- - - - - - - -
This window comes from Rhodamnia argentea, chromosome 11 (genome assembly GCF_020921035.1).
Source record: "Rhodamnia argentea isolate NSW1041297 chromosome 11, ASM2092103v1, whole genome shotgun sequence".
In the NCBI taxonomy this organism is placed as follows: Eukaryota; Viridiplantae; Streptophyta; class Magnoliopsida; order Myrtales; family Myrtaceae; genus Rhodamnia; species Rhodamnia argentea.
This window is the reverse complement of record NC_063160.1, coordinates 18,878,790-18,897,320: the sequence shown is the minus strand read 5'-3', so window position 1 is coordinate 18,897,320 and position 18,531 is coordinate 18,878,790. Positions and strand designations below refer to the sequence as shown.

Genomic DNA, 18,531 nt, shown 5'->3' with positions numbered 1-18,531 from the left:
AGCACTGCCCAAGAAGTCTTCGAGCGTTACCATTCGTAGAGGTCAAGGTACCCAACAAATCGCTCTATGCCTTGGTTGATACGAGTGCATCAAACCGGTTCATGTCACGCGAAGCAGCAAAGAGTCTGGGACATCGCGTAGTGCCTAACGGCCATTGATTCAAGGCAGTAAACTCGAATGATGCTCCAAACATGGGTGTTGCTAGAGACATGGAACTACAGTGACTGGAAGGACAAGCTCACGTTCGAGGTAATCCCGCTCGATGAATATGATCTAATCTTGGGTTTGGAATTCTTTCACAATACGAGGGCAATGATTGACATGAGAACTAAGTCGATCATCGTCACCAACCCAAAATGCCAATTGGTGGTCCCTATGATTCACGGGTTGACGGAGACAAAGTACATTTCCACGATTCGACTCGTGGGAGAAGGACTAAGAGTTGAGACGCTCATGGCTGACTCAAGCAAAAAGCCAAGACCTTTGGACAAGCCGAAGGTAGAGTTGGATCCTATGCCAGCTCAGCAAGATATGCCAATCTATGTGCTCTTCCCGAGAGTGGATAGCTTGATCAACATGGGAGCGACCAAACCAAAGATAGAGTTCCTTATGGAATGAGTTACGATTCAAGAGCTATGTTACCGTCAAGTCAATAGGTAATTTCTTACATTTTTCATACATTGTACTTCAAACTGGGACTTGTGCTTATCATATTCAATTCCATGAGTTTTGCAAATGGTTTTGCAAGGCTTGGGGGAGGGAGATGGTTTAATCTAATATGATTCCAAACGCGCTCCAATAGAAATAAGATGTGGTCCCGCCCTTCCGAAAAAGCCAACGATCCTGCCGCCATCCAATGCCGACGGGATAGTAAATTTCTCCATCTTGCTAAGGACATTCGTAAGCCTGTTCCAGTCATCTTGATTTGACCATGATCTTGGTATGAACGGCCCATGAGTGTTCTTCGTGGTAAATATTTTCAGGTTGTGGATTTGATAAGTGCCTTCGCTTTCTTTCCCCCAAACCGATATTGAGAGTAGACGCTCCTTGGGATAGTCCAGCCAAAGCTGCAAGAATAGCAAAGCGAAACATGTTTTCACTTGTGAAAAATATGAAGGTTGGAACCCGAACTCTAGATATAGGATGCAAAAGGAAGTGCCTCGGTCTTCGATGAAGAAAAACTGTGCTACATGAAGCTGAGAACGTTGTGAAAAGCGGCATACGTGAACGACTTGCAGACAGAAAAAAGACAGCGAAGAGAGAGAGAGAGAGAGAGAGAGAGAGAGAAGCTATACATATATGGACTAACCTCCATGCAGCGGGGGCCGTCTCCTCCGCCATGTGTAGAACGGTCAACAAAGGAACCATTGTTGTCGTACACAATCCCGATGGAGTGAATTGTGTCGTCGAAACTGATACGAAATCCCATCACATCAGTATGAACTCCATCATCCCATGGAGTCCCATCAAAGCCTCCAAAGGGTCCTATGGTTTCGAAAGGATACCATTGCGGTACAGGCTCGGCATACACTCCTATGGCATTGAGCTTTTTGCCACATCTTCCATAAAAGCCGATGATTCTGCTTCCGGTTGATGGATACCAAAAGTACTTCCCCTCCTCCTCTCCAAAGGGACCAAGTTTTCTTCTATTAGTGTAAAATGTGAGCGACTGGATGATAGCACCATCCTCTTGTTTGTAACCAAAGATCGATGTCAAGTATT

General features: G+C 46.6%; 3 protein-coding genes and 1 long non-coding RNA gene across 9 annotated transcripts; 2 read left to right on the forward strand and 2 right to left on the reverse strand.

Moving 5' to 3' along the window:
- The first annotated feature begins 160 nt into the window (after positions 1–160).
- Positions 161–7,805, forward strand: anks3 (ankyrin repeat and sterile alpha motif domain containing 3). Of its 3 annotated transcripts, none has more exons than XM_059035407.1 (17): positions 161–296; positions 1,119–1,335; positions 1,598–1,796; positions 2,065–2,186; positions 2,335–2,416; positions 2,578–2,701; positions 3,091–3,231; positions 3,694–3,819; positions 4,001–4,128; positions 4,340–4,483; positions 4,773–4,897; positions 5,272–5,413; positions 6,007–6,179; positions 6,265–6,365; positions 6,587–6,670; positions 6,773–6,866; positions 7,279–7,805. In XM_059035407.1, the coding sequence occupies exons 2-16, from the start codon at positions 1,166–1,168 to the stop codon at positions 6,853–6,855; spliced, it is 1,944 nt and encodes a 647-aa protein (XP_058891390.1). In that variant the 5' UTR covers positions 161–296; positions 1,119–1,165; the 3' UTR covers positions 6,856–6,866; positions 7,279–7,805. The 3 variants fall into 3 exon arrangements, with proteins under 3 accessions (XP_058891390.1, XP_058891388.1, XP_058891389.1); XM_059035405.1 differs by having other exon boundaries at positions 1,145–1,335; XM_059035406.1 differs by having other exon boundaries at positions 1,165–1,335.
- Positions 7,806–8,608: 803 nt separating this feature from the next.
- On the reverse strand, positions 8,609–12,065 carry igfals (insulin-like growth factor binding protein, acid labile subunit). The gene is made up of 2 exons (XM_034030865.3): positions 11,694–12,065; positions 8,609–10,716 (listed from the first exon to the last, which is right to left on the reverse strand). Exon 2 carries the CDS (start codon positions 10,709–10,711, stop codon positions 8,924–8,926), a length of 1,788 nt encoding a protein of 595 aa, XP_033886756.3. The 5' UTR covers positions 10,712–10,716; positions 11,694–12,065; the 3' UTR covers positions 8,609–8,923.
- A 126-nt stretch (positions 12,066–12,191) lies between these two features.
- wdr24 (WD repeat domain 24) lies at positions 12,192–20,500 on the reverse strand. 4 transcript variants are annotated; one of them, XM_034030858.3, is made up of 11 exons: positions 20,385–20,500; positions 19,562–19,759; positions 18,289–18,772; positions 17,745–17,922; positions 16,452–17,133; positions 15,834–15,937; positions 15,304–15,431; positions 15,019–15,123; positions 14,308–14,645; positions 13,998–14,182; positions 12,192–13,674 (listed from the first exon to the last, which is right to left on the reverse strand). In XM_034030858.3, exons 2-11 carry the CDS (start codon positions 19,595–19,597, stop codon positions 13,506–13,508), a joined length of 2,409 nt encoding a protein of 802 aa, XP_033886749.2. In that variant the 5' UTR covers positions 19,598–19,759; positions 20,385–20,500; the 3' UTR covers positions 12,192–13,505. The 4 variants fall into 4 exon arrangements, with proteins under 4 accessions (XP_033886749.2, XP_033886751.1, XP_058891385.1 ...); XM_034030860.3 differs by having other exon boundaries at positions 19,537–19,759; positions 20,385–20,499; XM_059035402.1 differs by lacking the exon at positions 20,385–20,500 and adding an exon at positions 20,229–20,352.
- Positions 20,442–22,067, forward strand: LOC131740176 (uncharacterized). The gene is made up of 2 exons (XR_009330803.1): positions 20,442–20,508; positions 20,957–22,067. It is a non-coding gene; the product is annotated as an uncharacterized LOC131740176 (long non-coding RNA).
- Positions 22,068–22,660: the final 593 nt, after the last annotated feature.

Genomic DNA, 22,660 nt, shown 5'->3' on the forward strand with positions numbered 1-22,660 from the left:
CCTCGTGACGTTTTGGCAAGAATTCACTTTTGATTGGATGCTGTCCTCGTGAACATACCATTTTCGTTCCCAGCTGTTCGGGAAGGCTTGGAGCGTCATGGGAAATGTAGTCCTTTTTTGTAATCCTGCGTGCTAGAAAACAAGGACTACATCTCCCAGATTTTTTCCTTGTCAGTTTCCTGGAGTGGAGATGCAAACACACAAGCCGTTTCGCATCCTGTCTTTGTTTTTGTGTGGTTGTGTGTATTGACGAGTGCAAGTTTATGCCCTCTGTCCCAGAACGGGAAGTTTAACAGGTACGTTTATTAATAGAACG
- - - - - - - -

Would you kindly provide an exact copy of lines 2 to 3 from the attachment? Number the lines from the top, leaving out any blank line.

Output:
Source record: "Rhodamnia argentea isolate NSW1041297 chromosome 11, ASM2092103v1, whole genome shotgun sequence".
In the NCBI taxonomy this organism is placed as follows: Eukaryota; Viridiplantae; Streptophyta; class Magnoliopsida; order Myrtales; family Myrtaceae; genus Rhodamnia; species Rhodamnia argentea.